Sponsorship Sales Meeting Strategy
Although it took a few games of phone tag to coordinate a time when you could both talk, you finally got on the phone with your target sponsor. Even better is they agreed to your request for a meeting!
This is what all your hard work, research, and preparation have been leading up to. Through this meeting and several more, your target sponsor will decide whether they’d like to partner with you.
If you have no idea how to handle the first meeting, this post is for you. Ahead, I’ll share my sponsorship sales meeting strategy for more fruitful interactions between you and your target sponsors.
What Is a Discovery Session?
Before I get into all that, I want to make sure we’re both on the same page about what a discovery session is.
If there’s one takeaway you get from today’s article, let it be this. A discovery meeting is not a sales meeting.
This is where my clients tend to get confused. If a discovery session isn’t a sales meeting, then what is it? A discovery meeting is the initial meeting with a target sponsor where you learn more about what they’re trying to achieve.
That’s it. That’s the objective, that’s the goal.
You want to better understand your sponsor for several reasons. One, so you can determine if you two are a match. Also, by learning more about their goals and objectives, you can come up with strategies to help the sponsor achieve those goals.
My Tried-and-True Sponsorship Sales Meeting Strategy
Now that you’re clearer on what a discovery meeting is (and isn’t), let’s talk about how to gear yourself up for success.
Before you got to the point of having the discovery meeting with the target sponsor, you found someone within your own company who knows them. This is the start of building a relationship, something that’s important if you want long-term sponsors.
Sometimes it’s easy to forget in the flurry of sponsorship seeking that your target sponsors are people too. If you’re friendly with them, they’ll want to keep you in their orbit, which can lead to more opportunities for you down the line.
That’s why the first part of the discovery meeting is all about building rapport and engaging in small talk. Spend at least five to seven minutes doing this. If you’re having a hard time thinking of how to break the ice, I wrote an in-depth article that will guide you through the first sponsorship meeting. Give it a read!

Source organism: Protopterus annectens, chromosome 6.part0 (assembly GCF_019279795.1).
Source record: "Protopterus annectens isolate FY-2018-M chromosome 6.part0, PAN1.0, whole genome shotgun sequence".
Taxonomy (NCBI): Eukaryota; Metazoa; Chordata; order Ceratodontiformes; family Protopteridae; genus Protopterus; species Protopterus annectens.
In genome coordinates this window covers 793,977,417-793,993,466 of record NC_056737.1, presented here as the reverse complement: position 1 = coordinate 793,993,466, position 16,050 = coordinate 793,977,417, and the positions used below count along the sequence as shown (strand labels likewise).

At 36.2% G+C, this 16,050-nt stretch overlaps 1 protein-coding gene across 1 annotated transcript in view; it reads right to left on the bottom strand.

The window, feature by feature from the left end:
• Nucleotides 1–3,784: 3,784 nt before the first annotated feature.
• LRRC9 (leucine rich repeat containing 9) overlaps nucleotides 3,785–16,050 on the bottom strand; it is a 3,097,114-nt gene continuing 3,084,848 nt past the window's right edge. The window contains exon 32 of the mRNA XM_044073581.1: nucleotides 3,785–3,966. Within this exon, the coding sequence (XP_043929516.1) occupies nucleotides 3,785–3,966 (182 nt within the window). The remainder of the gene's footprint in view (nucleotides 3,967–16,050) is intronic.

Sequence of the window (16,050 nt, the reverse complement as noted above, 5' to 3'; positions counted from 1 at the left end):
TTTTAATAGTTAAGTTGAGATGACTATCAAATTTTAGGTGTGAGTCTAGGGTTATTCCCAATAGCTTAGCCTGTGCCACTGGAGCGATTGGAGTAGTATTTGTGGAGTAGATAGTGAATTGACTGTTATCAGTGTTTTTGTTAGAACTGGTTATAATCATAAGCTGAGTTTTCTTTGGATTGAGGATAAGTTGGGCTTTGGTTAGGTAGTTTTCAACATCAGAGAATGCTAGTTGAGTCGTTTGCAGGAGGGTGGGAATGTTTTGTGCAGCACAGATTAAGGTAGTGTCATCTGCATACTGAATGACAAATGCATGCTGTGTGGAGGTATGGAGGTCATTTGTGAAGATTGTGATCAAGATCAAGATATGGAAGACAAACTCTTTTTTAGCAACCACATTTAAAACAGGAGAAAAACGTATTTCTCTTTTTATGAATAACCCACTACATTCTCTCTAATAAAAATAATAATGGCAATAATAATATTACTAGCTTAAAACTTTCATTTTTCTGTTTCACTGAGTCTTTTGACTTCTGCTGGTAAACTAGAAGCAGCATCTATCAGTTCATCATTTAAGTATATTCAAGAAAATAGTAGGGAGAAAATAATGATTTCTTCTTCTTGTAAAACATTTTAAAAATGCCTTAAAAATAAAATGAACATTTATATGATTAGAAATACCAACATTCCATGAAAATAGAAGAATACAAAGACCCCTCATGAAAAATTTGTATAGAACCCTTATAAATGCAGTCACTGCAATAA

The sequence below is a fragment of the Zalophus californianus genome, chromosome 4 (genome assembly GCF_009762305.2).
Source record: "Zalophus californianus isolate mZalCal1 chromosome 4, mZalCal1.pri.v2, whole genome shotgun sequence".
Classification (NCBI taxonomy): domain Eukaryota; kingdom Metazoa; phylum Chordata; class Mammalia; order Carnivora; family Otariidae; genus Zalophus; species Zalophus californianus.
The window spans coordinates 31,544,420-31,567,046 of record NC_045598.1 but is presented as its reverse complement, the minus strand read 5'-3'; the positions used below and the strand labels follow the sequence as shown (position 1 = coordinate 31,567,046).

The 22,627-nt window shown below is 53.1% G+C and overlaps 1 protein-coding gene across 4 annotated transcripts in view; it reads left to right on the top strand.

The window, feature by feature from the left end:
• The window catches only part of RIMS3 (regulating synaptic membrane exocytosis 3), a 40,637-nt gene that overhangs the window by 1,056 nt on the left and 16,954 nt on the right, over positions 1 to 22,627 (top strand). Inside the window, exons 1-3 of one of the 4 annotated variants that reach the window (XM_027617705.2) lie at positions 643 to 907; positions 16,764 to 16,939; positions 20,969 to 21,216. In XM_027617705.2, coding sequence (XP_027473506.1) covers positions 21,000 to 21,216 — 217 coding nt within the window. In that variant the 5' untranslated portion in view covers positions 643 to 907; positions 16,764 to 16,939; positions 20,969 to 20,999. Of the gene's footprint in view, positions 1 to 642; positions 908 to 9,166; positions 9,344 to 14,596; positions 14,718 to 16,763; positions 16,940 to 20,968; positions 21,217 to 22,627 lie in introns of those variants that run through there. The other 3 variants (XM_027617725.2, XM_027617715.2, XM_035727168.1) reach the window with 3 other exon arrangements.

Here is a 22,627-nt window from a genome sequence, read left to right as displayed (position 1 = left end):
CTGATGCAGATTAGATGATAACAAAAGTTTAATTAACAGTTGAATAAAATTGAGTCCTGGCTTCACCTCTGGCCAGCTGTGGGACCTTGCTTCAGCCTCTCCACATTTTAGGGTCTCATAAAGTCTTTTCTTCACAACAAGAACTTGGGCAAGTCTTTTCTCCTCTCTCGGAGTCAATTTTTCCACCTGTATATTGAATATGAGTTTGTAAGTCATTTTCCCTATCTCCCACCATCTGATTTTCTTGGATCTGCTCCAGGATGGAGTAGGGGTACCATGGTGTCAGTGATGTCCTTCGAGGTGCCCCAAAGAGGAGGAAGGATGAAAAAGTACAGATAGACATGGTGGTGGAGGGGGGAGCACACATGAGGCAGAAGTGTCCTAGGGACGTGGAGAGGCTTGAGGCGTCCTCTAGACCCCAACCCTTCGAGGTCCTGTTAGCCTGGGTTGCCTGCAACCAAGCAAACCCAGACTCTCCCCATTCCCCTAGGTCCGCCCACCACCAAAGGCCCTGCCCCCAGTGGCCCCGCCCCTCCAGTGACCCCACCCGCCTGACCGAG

Discuss Your Audience
The getting-to-know-you conversation will naturally trail off, and that’s when it’s time to knuckle down and talk business. Your first topic of conversation is your target sponsor’s audience.
Who is their target audience? Do they have a niche audience? Which customer avatars does your target sponsor use? Once you have a complete and thorough understanding of the target sponsor’s audience, then you can move on to the next part of the discovery meeting.
Talk about Their Goals
What does your target sponsor want their audience to do? Buy more product X or service Y? After getting to know their audience, you can now openly discuss your target sponsor’s goals. Besides the motivations of their audience, how does the target sponsor get customers? How do they measure success? You need answers to all these questions.
By this point in the discovery session, you clearly understand the target sponsor’s audience as well as the sponsor’s goals. Yet can you help them?
That’s what you’ll ascertain during the next part of the meeting, which is where you identify the roadblocks that are keeping the sponsor from achieving their goals.
Is it that they have goals that are too lofty? Maybe they don’t understand their audience well enough, or they could afford to segment their audience further. Whatever the issue(s), you must know. That’s the only way for you to be sure whether you can help the target sponsor.
If you can’t, then it’s back to the drawing board.
Sometimes it takes seeing a problem with a fresh set of eyes to come up with a solution. You might have a few ideas for your target sponsor’s issues, and you want to talk about these now. Jot down the ideas as you spitball them, as they could become your assets or activation opportunities later.
When you take the time to learn about a target sponsor’s problems and then work with them to come up with solutions, you show what a valuable partner you could be.
Are You Making These Mistakes During Your Discovery Meeting?
If this will be your first discovery meeting, no one is expecting you to do everything perfectly. Yet the following mistakes are egregious enough that if you make them, you might not get asked to a second meeting by the target sponsor.
Have you ever sat in a meeting at work that seems to have no purpose? Your boss or manager talks and talks seemingly about nothing, but they’re using office jargon so their words seem important. When they wrap up their speech and you think you’re off the hook, they call up someone else to talk. And so it goes.
Meetings like that are frustrating to no end. While you’re sitting there, you have a mountain of work piling up for you to do.